Siemens Energy has teamed up with Intermountain Power Agency on March 1 to perform a conceptual design study on integrating a hydrogen energy storage system into an advanced class combined cycle power plant. The project has been awarded a $200,000 grant from the U.S. Department of Energy, one of four funding awards received by Siemens Energy in late 2020 to advance hydrogen applications in the U.S. power generation sector.
The study is set to begin in March at the 840-MW Intermountain Generating Station in Delta, Utah. The goal of this study is to analyze the overall efficiency and reliability of CO2-free power supply involving large-scale production and storage of hydrogen. Additionally, the study will analyze aspects of integrating the system into an existing power plant and transmission grid, such as the interaction with subsystems, sizing and costs.
“The study will be designed around Siemens Energy’s Silyzer technology, which uses electrolysis to generate hydrogen. The scope of our research will include hydrogen compression, storage and intelligent plant controls,” Tim Holt, executive board member at Siemens Energy, said. “This is an exciting opportunity to work with the Intermountain Power Agency on integrating the cost-efficient use of CO2-free hydrogen in a power plant on a large scale basis. The outcomes will benefit customers, advance the knowledge about using hydrogen in the U.S. power sector, and ultimately put us one step closer to decarbonizing electricity production.”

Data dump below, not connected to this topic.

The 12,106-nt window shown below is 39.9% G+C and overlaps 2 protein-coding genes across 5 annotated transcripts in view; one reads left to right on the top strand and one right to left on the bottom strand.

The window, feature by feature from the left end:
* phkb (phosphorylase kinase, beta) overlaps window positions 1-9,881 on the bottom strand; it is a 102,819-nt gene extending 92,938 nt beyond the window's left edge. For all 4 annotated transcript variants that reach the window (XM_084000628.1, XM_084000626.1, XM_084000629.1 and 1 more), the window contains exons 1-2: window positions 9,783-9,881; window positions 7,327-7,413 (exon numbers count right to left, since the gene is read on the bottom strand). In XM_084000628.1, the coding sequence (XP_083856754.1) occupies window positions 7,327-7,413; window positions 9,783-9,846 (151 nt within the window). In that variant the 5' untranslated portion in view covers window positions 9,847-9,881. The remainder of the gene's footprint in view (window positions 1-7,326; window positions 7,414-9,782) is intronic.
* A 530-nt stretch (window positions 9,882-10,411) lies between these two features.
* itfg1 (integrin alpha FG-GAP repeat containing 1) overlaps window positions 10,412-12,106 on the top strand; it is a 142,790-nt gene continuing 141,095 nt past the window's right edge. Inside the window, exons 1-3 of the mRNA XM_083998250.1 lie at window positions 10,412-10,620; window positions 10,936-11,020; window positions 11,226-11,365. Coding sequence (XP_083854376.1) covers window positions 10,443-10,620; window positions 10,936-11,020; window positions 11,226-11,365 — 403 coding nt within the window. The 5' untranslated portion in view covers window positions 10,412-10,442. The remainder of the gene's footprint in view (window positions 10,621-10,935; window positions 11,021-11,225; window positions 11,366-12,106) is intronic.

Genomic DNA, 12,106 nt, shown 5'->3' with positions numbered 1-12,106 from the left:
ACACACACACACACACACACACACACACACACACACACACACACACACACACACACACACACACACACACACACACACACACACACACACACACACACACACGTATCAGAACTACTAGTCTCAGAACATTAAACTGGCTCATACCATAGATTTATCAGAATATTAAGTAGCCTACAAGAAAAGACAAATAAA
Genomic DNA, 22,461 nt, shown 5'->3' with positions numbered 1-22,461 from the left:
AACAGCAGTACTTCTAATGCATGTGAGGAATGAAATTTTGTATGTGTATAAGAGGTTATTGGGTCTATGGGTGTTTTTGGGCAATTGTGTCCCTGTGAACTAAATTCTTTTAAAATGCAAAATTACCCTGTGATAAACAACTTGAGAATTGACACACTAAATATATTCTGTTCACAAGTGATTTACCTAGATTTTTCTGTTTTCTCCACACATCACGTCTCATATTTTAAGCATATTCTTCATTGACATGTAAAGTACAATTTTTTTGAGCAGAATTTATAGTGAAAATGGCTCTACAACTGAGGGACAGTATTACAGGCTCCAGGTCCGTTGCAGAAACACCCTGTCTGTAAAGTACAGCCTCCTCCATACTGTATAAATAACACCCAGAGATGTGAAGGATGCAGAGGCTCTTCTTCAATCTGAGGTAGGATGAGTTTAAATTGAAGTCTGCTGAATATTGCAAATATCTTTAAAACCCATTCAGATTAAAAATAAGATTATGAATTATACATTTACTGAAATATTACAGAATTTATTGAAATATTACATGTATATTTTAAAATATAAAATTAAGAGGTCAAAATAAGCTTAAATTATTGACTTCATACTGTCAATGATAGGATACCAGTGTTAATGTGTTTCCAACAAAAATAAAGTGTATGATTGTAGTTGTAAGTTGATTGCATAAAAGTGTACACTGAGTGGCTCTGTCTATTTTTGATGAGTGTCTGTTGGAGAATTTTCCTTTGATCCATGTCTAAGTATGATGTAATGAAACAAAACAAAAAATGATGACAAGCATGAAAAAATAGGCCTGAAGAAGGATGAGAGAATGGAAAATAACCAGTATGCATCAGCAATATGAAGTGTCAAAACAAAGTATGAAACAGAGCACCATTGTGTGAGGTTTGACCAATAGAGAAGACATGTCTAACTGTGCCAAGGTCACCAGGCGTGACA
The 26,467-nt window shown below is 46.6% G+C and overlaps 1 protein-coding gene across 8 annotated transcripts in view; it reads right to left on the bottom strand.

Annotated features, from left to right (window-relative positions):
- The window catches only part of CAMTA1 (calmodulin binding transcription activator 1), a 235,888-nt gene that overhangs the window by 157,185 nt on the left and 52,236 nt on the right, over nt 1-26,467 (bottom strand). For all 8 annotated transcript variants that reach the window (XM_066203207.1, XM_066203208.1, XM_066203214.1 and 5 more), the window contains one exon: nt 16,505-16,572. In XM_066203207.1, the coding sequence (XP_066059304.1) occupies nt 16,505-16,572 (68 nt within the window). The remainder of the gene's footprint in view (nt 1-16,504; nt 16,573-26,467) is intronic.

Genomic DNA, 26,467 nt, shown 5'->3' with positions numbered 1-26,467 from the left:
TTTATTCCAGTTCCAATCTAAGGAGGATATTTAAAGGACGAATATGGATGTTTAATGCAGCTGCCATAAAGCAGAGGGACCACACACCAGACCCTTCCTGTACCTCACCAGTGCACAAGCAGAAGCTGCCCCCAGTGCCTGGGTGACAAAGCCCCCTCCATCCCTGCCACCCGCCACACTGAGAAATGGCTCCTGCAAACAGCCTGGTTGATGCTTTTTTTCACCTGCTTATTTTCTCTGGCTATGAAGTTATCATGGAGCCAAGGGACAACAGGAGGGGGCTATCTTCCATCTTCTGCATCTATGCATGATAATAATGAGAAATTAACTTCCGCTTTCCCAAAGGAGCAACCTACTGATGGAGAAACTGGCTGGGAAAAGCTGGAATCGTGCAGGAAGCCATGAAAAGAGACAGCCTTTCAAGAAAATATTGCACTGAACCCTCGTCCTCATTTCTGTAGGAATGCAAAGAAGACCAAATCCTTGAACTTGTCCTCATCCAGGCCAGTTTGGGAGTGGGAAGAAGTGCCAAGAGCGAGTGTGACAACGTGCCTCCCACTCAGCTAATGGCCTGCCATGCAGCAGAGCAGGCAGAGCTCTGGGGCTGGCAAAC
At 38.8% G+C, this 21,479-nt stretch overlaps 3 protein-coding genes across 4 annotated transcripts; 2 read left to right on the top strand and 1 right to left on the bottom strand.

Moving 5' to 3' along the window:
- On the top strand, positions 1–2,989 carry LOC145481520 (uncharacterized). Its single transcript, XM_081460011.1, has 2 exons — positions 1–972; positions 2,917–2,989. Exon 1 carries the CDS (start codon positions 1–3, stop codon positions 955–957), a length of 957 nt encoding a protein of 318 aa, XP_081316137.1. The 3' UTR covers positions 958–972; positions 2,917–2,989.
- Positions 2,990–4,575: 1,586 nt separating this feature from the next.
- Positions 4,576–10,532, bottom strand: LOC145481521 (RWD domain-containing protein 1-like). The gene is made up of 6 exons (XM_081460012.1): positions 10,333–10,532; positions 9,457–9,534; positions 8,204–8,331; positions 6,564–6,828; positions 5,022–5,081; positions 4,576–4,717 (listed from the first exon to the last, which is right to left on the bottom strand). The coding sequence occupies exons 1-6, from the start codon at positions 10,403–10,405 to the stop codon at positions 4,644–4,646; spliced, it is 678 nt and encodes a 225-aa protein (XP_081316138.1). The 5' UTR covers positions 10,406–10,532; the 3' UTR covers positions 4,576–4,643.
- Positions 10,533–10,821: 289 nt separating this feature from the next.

The Intermountain Generating Station is transitioning from coal to natural gas, with plans to integrate 30% hydrogen fuel at start-up in 2025 and 100% hydrogen by 2045. The project is to provide 840 MW of electricity to customers in Utah and Southern California.
“By switching from coal to a mixture of natural gas and hydrogen we can reduce carbon emissions by more than 75%,” Dan Eldredge, general manager of Intermountain Power Agency, said. “We are committed to being a leader in the transition to a clean energy future while taking advantage of the significant energy infrastructure already in place at the Intermountain Power Project. This study will help pave the way for the successful transition to net-zero carbon power generation.”
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